First-year Florida State head coach Willie Taggart has brought to Tallahassee his Gulf Coast offense, and with it the philosophy of “lethal simplicity.” This will be a very different offense than the one the Seminoles ran for the last decade under Jimbo Fisher. To understand where the offense is going though, and what these quarterbacks will be asked to do, you have to go back and understand where Taggart has been.
Taggart played quarterback at Western Kentucky under Jack Harbaugh, the father of Jim and John Harbaugh. After his playing days, Taggart went back to Western Kentucky to coach. He worked his way up to co-offensive coordinator and quarterbacks coach, and then associate head coach, before leaving to coach running backs at Stanford under Jim Harbaugh. After three seasons Taggart returned to Western Kentucky, but this time as head coach. Three seasons later he accepted the head job at South Florida. There, Taggart struggled to run the same West Coast smashmouth power offense he learned from the Harbaughs, but he was in Florida, and had access to plenty of athletic offensive skill talent.
So he adapted, adding spread passing concepts from Baylor, Clemson, and Ole Miss, such as Baylor’s wide-split receiver alignments, and a fast tempo to help simplify defensive reads and force coverage busts, and put it on top of the Harbaugh legacy running game. A few growing pains later, and the Gulf Coast offense was born. After leading USF to its best seasons ever, Taggart had a short stint at Oregon, and has now brought the scheme to Tallahassee, where he also added offensive coordinator and quarterbacks coach Walt Bell. Wide splits, RPOs, and tempo. Welcome to the new Florida State.
Here are the quarterbacks on the roster going into 2018:
The 6’2, 180-pound true freshman was a composite three star in the 2017 class, and will redshirt.
Blackman is a 6’5, 180 pound sophomore. After Francois went down against Alabama in Week 1 last year, Blackman stepped in and threw for 2,230 yards and 19 touchdowns as a true freshman. Blackman possesses natural arm talent and has flashed anticipation and NFL-caliber throws down the field, but has struggled to put on weight. Where Blackman has gotten himself into trouble is there are times he’s not always sure where to go with the football. However, he does possess a year of starting experience.
The 6’2, 205-pound former composite four-star recruit redshirted last season. Hockman is a southpaw, and the son of a coach. That background gives him a good understanding of football, and with his good accuracy and ball placement makes him a high-floor prospect. However, his arm strength is not on the level that Francois’ is, or Blackman’s. He also possesses good mobility when running and the ability to extend plays.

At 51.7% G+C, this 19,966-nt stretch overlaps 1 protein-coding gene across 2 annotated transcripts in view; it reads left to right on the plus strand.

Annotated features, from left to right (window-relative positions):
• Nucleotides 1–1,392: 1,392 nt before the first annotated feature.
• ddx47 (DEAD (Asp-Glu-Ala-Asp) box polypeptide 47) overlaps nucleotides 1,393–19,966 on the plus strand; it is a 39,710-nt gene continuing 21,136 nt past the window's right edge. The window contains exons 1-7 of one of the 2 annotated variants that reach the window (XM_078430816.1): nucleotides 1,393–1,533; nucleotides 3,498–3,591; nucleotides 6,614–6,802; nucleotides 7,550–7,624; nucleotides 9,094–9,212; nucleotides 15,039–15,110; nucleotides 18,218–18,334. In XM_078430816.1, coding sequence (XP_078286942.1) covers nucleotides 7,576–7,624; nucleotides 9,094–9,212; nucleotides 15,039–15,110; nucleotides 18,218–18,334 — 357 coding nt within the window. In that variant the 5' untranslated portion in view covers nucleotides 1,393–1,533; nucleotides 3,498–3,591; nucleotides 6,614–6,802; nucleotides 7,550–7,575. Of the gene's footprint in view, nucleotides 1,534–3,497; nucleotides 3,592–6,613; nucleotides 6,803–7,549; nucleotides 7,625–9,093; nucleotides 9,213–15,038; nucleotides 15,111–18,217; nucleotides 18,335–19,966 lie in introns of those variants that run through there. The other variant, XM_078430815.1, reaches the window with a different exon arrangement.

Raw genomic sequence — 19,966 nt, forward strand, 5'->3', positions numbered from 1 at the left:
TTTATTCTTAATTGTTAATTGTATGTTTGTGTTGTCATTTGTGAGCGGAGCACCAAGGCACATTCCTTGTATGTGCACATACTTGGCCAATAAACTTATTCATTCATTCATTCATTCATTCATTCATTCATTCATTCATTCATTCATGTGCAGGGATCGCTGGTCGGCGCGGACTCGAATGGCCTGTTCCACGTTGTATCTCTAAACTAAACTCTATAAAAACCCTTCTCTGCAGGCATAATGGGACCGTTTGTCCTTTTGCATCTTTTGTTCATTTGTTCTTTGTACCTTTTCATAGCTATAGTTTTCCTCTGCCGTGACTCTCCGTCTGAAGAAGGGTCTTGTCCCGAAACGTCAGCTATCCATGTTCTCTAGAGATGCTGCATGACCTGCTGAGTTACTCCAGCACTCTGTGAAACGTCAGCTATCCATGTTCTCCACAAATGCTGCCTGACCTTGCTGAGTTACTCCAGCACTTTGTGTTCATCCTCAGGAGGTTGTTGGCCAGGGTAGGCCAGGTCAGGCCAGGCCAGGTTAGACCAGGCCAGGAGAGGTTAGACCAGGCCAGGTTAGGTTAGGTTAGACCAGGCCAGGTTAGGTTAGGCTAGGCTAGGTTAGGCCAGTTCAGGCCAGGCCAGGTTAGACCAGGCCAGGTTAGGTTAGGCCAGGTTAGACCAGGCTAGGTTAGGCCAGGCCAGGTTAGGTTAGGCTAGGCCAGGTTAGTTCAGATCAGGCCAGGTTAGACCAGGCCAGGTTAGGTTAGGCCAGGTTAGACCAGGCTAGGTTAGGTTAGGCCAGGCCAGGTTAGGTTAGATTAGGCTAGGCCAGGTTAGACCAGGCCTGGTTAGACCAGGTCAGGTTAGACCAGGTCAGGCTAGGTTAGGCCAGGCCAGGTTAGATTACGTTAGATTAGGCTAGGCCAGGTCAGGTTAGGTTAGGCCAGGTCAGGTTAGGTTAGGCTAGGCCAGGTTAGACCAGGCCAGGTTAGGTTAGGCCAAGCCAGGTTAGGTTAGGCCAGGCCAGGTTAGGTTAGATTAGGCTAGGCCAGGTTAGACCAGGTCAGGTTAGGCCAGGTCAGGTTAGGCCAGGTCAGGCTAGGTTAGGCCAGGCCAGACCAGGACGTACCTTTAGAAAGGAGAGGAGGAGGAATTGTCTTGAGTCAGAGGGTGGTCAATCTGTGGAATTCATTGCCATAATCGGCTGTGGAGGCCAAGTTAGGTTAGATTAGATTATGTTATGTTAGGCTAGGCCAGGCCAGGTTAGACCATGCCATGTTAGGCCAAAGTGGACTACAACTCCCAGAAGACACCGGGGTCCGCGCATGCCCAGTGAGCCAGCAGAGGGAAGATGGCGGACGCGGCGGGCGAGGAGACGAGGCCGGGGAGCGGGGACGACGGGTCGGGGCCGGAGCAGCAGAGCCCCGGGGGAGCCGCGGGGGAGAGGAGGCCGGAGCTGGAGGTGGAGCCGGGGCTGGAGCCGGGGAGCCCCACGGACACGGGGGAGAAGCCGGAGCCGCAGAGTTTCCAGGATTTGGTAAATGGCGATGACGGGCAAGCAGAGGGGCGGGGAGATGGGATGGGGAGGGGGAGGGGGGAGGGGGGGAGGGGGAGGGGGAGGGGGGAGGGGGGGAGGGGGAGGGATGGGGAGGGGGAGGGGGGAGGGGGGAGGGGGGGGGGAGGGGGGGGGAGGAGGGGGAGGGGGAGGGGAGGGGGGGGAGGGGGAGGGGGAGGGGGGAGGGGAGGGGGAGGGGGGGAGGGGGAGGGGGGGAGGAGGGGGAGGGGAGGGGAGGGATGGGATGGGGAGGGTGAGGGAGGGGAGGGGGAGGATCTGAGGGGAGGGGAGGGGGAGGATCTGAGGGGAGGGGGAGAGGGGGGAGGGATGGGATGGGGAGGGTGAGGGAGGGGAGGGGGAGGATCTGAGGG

Francois is a 6’1, 215-pound redshirt junior. Last season he suffered a devastating torn patellar tendon injury in his left knee in Week 1 vs. Alabama and missed the rest of the season. In 2016 he led all freshmen quarterbacks nationally in passing yards and was named ACC Rookie of the Year. Francois was limited this spring in his recovery from his knee injury, but is now healthy.
Francois is known for his toughness, but he’s also prone to taking more hits than necessary because he often holds the ball waiting for his receivers to come open. As such, his anticipation could use some work, but he can sometimes make up for it with his tremendous arm strength, which can allow him to attempt throws and windows other quarterbacks can’t. In general, Francois understands where the ball should go, but he can also at times struggle with his accuracy. Francois is a good athlete and displays good quickness on runs outside the pocket, and he’s also recently added weight and muscle to his frame.
Lethal simplicity is not just a slogan— it’s Taggart’s process. This may be a run-first, quarterback-friendly offense, as Taggart looks to establish the run and then throw deep play-action off of that, but this is still a new offense. Francois will need to minimize the possible mistakes that come with a new offense, process quickly, and be as accurate as possible.
That includes little things like smooth exchanges on hand-offs and jet sweeps. He will need to consistently make the right decisions in his zone reads, and he will at times be asked to run with the football. When running RPOs he will need to correctly identify his key and consistently make the right decision on whether to hand the ball off or pass. Just as important, he will shoulder some responsibility for the tempo and will need to be a leader and get his teammates lined up as quickly as possible and ready to snap the ball again. The Baylor wide-split receiver alignments will give Francois more one-on-one coverage, but also some longer throws down the sidelines. He will need to be accurate enough to at least give his receivers a chance to come down with the ball.